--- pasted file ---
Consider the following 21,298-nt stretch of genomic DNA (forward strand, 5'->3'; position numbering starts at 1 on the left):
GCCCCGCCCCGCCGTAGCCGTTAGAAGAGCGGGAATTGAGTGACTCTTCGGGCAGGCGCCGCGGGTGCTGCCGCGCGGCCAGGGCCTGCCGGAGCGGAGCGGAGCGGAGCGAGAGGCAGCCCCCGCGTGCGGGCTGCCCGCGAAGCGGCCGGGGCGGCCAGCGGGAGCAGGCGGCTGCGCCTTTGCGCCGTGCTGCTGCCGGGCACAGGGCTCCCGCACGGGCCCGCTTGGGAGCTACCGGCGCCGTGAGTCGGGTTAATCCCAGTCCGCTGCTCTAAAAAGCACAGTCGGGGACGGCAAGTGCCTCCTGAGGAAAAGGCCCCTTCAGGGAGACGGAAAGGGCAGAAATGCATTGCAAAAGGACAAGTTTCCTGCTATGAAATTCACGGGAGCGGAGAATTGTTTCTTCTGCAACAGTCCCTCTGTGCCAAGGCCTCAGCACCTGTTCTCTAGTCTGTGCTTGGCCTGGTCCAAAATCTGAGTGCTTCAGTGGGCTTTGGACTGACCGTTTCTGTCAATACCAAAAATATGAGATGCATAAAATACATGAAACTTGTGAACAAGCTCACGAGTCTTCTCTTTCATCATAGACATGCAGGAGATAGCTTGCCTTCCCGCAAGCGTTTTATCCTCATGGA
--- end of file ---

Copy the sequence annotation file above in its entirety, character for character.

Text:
Consider the following 21,298-nt stretch of genomic DNA (forward strand, 5'->3'; position numbering starts at 1 on the left):
GCCCCGCCCCGCCGTAGCCGTTAGAAGAGCGGGAATTGAGTGACTCTTCGGGCAGGCGCCGCGGGTGCTGCCGCGCGGCCAGGGCCTGCCGGAGCGGAGCGGAGCGGAGCGAGAGGCAGCCCCCGCGTGCGGGCTGCCCGCGAAGCGGCCGGGGCGGCCAGCGGGAGCAGGCGGCTGCGCCTTTGCGCCGTGCTGCTGCCGGGCACAGGGCTCCCGCACGGGCCCGCTTGGGAGCTACCGGCGCCGTGAGTCGGGTTAATCCCAGTCCGCTGCTCTAAAAAGCACAGTCGGGGACGGCAAGTGCCTCCTGAGGAAAAGGCCCCTTCAGGGAGACGGAAAGGGCAGAAATGCATTGCAAAAGGACAAGTTTCCTGCTATGAAATTCACGGGAGCGGAGAATTGTTTCTTCTGCAACAGTCCCTCTGTGCCAAGGCCTCAGCACCTGTTCTCTAGTCTGTGCTTGGCCTGGTCCAAAATCTGAGTGCTTCAGTGGGCTTTGGACTGACCGTTTCTGTCAATACCAAAAATATGAGATGCATAAAATACATGAAACTTGTGAACAAGCTCACGAGTCTTCTCTTTCATCATAGACATGCAGGAGATAGCTTGCCTTCCCGCAAGCGTTTTATCCTCATGGA